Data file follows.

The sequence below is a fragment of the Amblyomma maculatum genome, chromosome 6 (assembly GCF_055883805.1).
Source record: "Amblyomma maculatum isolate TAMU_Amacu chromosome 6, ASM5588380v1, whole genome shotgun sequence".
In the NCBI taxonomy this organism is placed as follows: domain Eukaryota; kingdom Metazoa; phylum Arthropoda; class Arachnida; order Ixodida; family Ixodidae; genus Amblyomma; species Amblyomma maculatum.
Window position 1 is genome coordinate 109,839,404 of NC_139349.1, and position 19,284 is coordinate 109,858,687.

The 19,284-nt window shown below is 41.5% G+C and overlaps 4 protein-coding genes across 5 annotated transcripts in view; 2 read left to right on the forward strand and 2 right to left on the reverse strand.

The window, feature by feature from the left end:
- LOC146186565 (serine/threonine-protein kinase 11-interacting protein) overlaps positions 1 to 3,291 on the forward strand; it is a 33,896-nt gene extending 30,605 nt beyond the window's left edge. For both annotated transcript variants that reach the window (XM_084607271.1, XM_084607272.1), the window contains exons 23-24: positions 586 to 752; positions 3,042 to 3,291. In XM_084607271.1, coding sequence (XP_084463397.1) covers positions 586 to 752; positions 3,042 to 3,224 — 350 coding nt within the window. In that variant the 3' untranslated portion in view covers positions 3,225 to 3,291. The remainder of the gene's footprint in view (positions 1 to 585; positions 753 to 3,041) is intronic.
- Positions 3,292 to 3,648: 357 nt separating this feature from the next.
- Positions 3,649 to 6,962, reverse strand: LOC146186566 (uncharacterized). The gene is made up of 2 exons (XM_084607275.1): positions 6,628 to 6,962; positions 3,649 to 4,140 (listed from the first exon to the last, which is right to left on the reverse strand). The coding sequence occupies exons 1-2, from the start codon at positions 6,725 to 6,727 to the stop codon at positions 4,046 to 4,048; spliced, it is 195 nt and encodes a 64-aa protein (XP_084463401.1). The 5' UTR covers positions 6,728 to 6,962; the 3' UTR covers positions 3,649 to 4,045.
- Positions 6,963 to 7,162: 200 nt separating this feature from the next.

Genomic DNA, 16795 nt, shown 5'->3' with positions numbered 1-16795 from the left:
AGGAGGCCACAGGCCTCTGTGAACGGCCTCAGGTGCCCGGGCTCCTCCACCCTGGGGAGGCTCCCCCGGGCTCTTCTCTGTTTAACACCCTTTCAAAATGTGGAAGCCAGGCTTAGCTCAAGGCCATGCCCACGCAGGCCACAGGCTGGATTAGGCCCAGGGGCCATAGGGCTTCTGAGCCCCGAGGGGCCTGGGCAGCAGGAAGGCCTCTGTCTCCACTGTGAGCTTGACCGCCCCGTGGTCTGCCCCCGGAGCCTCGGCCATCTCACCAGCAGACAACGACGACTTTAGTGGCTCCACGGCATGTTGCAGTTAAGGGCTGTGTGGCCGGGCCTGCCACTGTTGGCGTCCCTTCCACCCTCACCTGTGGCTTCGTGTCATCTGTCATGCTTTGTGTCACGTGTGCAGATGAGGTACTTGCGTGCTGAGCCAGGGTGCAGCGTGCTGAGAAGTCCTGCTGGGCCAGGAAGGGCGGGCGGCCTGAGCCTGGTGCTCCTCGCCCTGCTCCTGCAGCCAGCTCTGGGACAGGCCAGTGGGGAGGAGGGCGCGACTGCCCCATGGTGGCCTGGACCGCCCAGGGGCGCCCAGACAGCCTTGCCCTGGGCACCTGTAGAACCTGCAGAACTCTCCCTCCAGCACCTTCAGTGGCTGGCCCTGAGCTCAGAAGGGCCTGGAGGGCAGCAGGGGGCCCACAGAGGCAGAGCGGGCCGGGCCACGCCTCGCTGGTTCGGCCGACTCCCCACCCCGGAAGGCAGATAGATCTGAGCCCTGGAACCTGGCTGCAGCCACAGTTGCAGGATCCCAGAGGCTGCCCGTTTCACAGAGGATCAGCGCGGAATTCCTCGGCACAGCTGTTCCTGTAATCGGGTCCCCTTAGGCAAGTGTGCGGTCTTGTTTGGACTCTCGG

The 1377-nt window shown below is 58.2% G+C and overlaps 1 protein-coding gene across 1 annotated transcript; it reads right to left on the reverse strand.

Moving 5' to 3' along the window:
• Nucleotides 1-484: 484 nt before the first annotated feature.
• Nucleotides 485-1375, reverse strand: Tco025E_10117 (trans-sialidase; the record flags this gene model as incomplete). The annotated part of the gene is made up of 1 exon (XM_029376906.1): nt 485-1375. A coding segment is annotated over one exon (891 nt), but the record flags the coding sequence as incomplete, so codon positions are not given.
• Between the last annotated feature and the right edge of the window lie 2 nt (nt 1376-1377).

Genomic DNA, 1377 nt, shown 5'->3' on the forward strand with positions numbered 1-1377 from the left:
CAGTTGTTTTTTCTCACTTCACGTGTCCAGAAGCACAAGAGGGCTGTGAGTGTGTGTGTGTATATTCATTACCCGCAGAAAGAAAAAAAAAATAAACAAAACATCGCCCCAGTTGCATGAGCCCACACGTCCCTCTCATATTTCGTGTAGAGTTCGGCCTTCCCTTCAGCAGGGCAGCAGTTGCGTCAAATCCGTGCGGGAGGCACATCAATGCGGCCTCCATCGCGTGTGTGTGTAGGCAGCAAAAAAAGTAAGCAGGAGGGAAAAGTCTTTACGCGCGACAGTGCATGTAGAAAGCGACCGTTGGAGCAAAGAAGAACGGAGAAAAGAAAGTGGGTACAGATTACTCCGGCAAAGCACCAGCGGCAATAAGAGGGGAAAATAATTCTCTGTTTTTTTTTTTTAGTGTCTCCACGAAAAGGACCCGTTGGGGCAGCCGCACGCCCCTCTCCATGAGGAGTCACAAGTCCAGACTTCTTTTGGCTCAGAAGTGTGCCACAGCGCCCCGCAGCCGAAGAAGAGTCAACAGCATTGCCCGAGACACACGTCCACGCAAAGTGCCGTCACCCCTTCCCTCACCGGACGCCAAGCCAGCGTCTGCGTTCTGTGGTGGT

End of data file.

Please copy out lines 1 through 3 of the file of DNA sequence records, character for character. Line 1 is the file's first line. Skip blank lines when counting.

The sequence below is a fragment of the Amblyomma maculatum genome, chromosome 6 (assembly GCF_055883805.1).
Source record: "Amblyomma maculatum isolate TAMU_Amacu chromosome 6, ASM5588380v1, whole genome shotgun sequence".
In the NCBI taxonomy this organism is placed as follows: domain Eukaryota; kingdom Metazoa; phylum Arthropoda; class Arachnida; order Ixodida; family Ixodidae; genus Amblyomma; species Amblyomma maculatum.